The pre-Islamic period
The first traces of settlement can be found in Syria as early as the 7th millennium BC. prove. Some of these settlements – initially in the Euphrates and Tigris regions – grew into cities. In Ugarit, today Ras Shamra, Ebla, Qatana, Mari, Habuba Kabira, Hammam et-Turkman and Tell Brak, ideas of urbanization for an organized society developed.
The first empires of the Egyptians, Hittites, Assyrians and Persians emerged. The Hittites came from Anatolia, invaded Syria around 1600 and conquered the kingdom of Qatana. 1284 BC The decisive battle between the Egyptians under Pharaoh Ramses II and the Hittites under King Mutwallis II took place near Homs. As a result, Egypt no longer controlled all of Palestine, and the Hittites controlled Syria until a new empire besieged the country: the old Assyrian Empire. It was located in the central Tigris region and extended towards northern Mesopotamia and eastern Syria. The old forces faded.
Now the Aramaic language in the Middle East developed more and more into a communication and diplomatic language, also among the Seleucids and Romans. The Arameans are a group of people from the Near East who founded several kingdoms in Syria (11th century) since the end of the Bronze Age (including Damascus and Aleppo). They occupied the vacuum left by the fall of the Hittite and Assyrian empires.
The Phoenicians now also played a role in the Levant – in the coastal cities of Byblos, Tire, Sidon, Arvad and in Ugarit. A little later, in the 6th century BC, the Persian Empire also began to expand.
According to thereligionfaqs, the largest military company in Asia was that of Alexander the Great. It started in 334 BC. and ended eleven years later with Alexander’s death in Babylon. Alexander the Great opened Syria, rooted in the Middle East, to Mediterranean culture. But it also brought the ancient civilizations of the East closer to the European world; the mutual influence found its cultural expression in Hellenism.
Alexander’s empire was deeply divided after his death. Even his general Seleukos could not establish the unit.
The Arab tribe of the Nabataeans had its center in Petra; 83 BC they expanded their rule to Damascus. Now, on the one hand, Syria came increasingly under the influence of the Romans, on the other hand, it became a trading center and thus increasingly wealthy. Luxury goods from the east and west came onto the market, but new doctrines also spread: Christianity, Zoroastrian ideas from Iran and Hellenistic-Greek ideas.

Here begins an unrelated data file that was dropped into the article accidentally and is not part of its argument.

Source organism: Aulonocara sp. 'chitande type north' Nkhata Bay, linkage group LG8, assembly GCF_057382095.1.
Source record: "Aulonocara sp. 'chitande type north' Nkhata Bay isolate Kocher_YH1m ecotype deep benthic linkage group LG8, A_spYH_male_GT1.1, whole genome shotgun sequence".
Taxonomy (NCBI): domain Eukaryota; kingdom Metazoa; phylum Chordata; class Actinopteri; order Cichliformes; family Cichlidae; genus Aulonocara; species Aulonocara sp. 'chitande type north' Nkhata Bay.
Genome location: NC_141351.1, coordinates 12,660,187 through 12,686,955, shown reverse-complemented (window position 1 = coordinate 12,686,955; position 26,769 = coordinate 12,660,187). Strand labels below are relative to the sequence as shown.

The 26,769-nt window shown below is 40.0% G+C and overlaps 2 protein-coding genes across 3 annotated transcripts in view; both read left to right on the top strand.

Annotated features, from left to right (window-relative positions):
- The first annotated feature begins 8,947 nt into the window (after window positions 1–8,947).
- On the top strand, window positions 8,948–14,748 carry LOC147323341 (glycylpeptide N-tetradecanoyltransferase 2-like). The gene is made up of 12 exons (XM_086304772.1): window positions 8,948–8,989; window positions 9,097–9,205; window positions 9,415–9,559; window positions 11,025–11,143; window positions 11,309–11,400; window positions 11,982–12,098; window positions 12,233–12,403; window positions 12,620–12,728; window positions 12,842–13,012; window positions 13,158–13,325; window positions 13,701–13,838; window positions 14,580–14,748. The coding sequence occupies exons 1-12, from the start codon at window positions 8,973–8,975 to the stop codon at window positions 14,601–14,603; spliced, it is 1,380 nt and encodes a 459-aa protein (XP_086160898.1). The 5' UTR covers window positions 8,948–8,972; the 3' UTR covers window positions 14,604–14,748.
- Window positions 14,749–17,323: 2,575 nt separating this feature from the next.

The Romans extended their rule to the Persian Gulf and all of Syria became part of the Pax Romana.
Palmyra: The Kingdom of Zenobias
During the Seleucid period, a new Arab state emerged in the middle of the Syrian desert. He combined Roman and Syrian cultural elements. He was forced to assert himself against the oppressing Sassanids (260 AD). After the king’s assassination, Palmyra was ruled by his wife, Queen Zenobia. In 269 they had conquered all of Syria and advanced with an army of 70,000 men south to Egypt and north to Anatolia. When Zenobia became too powerful for the Romans, Aurelian struck back; 272 Palmyra was conquered and Queen Zenobia had to go into exile in Rome. This was followed by the destruction of Palmyra by Aurelian: He had “left” the city and its residents to his soldiers because he could no longer pay the army, which turned out to be a mistake – he had destroyed the empire he wanted to restore. Palmyra’s wealth through its prominent position as a trading metropolis had also brought prosperity to Rome, which now failed to materialize. In 2015 the city of Palmyra was conquered by the terrorist organization Islamic State (IS). They irrevocably destroyed a number of buildings. In 2016, the state was retaken by the troops loyal to the government.
The Byzantine Empire was the continuation of the Roman Empire in Syria and was ruled from Constantinople. The Byzantine period was an ecclesiastical age. During this time, a lot of construction activity developed in Syria: monasteries, churches, mausoleums and houses of landowners, which can still be seen today using the example of the Dead Cities.
In the 4th and 5th centuries, the struggle for direction and the struggle over dogmas began in established Christianity, which led to the community splitting. The disputes finally culminated a few centuries later in the great schism of the Eastern and Western Churches (Constantinople and Rome).